Cowboys' glitter has top billing


IRVING, Texas -- Dallas Cowboys quarterback Troy Aikman spent his day off Tuesday flying to New York to appear on "Late Show with David Letterman," where he threw passes into the windows of passing taxicabs.

The Green Bay Packers spent their day off watching Aikman appear on TV.

That's the main difference between the Cowboys and Packers, who meet today at Texas Stadium in an NFC divisional playoff game.

The Cowboys are the defending Super Bowl champions, the marquee guys. They get the endorsements. They appear on all the best TV shows.

The Packers are just the opponents, the other guys. They've got Reggie White and Brett Favre and, uh . . .

Try to name a couple of other Packers.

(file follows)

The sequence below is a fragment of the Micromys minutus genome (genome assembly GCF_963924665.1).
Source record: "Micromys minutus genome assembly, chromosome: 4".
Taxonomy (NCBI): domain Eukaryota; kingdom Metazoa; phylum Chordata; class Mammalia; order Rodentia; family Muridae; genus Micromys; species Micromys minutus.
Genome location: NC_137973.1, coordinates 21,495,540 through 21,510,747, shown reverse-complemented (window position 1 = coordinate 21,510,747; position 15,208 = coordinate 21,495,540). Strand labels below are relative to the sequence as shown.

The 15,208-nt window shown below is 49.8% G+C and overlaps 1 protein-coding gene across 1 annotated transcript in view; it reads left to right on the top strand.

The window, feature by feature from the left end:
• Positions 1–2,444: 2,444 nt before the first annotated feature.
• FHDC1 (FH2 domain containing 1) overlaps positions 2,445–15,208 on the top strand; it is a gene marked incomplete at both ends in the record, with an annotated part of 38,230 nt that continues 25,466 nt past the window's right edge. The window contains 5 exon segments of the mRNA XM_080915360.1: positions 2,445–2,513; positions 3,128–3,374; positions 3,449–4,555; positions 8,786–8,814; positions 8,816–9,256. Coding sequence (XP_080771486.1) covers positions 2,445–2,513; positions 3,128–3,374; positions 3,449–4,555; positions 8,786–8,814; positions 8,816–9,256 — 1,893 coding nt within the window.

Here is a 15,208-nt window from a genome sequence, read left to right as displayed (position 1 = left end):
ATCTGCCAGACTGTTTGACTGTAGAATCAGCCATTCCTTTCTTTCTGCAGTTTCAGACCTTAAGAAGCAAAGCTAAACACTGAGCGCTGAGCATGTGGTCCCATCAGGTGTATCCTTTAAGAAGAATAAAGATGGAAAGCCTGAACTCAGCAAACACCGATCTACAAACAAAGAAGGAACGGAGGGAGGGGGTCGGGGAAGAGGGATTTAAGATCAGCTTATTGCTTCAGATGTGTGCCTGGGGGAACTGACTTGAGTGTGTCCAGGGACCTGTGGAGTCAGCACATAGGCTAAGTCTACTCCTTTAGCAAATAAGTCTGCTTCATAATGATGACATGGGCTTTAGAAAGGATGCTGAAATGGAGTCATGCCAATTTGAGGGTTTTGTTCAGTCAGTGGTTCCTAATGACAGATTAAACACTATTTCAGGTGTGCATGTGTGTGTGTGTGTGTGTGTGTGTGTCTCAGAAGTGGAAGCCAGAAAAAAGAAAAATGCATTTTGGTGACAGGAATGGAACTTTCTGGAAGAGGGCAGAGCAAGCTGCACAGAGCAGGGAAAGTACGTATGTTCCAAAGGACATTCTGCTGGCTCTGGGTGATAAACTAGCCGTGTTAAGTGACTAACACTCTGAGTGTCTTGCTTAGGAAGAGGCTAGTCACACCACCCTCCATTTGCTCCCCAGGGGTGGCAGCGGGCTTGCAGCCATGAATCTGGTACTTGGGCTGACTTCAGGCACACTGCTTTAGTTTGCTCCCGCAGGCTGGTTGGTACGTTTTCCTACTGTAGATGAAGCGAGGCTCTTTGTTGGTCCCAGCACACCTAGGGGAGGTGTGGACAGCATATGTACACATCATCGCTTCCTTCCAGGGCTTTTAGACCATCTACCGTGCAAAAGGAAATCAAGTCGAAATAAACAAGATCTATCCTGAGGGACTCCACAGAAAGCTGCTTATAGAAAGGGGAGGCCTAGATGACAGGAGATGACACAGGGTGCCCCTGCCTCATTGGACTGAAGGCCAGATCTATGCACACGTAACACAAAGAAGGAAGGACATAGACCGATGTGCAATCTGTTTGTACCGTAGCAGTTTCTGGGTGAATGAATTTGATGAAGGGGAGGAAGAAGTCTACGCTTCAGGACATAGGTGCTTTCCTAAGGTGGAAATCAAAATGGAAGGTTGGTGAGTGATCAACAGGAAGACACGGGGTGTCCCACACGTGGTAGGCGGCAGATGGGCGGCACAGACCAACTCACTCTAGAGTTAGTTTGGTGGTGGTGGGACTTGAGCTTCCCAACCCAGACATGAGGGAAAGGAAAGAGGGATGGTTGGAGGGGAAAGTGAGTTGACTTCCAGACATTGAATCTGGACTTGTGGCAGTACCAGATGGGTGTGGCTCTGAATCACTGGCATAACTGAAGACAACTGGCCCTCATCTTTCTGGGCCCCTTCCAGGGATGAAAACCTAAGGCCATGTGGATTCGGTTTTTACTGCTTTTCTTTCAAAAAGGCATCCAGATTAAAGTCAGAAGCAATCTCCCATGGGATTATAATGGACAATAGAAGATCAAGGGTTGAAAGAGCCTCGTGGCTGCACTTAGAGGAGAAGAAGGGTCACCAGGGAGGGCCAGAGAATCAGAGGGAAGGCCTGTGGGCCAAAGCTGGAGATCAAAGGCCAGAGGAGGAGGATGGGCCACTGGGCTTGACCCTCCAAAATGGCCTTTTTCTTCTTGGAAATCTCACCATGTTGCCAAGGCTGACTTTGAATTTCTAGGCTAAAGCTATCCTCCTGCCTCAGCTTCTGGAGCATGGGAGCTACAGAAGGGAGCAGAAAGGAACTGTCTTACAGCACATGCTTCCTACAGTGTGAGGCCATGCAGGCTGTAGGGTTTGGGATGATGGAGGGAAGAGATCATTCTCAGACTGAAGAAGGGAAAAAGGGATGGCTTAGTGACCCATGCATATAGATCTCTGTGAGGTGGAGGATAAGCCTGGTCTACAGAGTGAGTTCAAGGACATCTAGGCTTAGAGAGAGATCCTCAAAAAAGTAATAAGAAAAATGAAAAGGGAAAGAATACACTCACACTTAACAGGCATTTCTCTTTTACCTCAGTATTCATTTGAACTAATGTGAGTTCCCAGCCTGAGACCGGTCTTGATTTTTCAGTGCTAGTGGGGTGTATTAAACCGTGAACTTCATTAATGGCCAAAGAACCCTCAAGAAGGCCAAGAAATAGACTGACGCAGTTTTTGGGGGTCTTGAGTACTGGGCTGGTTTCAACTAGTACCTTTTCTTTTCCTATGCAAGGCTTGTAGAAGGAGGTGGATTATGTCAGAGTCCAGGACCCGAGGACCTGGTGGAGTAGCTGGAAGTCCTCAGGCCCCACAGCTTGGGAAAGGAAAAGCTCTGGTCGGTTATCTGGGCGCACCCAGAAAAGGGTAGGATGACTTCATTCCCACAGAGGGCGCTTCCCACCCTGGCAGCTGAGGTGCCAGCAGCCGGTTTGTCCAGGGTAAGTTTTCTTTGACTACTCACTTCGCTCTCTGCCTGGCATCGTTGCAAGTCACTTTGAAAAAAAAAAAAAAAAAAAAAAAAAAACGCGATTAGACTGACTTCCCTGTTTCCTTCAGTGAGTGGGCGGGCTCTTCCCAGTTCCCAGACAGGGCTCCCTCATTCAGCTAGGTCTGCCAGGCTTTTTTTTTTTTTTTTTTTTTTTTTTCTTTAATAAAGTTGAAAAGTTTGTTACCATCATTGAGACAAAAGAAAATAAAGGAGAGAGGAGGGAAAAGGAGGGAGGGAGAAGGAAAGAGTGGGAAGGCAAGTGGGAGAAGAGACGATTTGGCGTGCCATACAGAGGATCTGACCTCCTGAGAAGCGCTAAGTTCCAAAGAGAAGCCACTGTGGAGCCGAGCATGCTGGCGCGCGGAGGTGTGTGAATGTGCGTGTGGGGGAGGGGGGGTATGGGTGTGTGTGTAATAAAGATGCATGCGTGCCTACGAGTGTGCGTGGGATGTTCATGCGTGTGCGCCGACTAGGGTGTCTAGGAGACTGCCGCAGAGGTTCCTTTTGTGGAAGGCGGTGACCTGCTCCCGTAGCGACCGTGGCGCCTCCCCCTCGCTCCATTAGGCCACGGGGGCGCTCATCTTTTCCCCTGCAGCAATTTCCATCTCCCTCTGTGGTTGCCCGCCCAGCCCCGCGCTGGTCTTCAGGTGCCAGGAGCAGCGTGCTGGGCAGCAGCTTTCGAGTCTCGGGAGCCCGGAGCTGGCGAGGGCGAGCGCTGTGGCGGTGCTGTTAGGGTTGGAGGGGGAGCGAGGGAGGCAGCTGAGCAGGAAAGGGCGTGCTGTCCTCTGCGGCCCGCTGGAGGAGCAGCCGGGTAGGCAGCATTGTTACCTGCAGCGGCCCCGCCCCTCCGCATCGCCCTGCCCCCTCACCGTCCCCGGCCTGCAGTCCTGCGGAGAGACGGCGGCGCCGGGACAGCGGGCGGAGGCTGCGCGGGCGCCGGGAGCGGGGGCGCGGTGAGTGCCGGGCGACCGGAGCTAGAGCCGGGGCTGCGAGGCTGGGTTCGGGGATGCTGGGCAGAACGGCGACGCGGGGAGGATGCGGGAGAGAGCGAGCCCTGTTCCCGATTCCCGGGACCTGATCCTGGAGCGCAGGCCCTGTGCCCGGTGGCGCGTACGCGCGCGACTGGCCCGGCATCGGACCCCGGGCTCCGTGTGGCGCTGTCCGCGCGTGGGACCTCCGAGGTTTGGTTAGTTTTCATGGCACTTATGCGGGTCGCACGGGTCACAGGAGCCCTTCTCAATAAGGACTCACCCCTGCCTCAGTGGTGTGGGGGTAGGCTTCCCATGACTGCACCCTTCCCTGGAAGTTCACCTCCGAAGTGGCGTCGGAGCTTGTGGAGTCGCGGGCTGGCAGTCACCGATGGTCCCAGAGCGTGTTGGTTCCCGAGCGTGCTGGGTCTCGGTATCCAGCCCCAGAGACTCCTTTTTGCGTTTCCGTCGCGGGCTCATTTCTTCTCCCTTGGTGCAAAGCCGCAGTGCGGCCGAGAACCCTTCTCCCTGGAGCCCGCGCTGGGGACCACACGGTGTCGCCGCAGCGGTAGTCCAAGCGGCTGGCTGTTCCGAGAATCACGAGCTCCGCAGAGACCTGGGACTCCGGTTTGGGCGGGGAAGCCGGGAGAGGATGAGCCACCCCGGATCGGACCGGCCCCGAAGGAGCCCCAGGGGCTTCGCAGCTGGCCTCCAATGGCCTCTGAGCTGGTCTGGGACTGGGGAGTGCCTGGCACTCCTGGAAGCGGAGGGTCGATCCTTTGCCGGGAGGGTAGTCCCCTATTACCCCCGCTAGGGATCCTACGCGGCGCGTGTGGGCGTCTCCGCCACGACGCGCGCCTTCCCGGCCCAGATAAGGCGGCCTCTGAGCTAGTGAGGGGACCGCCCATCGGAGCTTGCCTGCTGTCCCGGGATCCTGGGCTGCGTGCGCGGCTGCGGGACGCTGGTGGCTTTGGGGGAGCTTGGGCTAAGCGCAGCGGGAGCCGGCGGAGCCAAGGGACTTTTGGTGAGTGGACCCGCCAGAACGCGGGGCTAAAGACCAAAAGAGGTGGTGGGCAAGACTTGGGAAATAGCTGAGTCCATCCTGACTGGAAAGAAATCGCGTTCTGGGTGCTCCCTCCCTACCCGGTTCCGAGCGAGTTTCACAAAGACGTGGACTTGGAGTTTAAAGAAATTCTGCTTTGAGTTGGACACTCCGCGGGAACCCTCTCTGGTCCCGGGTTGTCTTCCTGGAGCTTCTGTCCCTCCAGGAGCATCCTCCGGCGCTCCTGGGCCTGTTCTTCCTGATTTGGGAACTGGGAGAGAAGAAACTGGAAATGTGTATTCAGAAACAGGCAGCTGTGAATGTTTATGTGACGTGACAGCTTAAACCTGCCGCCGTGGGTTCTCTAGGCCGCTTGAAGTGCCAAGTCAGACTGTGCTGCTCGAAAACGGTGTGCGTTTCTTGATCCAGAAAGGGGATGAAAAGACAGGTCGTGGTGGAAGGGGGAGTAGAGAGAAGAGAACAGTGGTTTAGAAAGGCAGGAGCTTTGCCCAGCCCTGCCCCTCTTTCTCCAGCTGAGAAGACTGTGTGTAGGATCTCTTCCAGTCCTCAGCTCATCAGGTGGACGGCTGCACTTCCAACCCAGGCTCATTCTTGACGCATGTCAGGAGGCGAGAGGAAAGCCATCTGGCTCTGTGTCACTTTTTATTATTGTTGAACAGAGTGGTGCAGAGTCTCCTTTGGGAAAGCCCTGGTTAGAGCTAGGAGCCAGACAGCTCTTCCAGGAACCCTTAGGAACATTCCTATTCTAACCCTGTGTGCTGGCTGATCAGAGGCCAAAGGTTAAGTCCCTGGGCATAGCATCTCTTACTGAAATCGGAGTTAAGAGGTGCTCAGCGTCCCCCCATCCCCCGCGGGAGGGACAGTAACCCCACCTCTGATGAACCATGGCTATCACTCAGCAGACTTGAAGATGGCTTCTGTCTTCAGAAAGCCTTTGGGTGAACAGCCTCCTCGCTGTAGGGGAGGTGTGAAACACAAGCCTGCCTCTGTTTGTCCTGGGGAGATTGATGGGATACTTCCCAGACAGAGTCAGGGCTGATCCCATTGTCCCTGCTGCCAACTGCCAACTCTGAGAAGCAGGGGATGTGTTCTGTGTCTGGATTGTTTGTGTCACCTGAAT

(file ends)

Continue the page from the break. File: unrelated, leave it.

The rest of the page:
OK, Sterling Sharpe has set records by catching 108 and 112 passes the past two years, but he usually declines to talk to reporters. He apparently was upset the way his slow start in his rookie year was reported and has remained a relative unknown. No Letterman appearances for him.

All the Packers can do is use their underdog status for motivation.

Coach Mike Holmgren said he would be sure to remind his team that Letterman, though in a joking manner, used phrases such as, "You're going to mop the field with Green Bay," and "You're going to just kill them," when Aikman appeared on the show.

"Yes, we are playing the world champions and, yes, we have been up and down this year. We all kind of understand what's happening here. I don't have any problem with that," Holmgren said. "But I'm going to use all of that. I'm going to use everything I can."

Holmgren also will remind the team that it's a two-touchdown underdog.

"That's a lot in this league," he said. "They [players] look at those things. . . . It conjures up some emotion. They read things and it should have an effect on them. We have a lot of pride on our team."

Defensive back Terrell Buckley said, "Half the time, they [oddsmakers] are not right."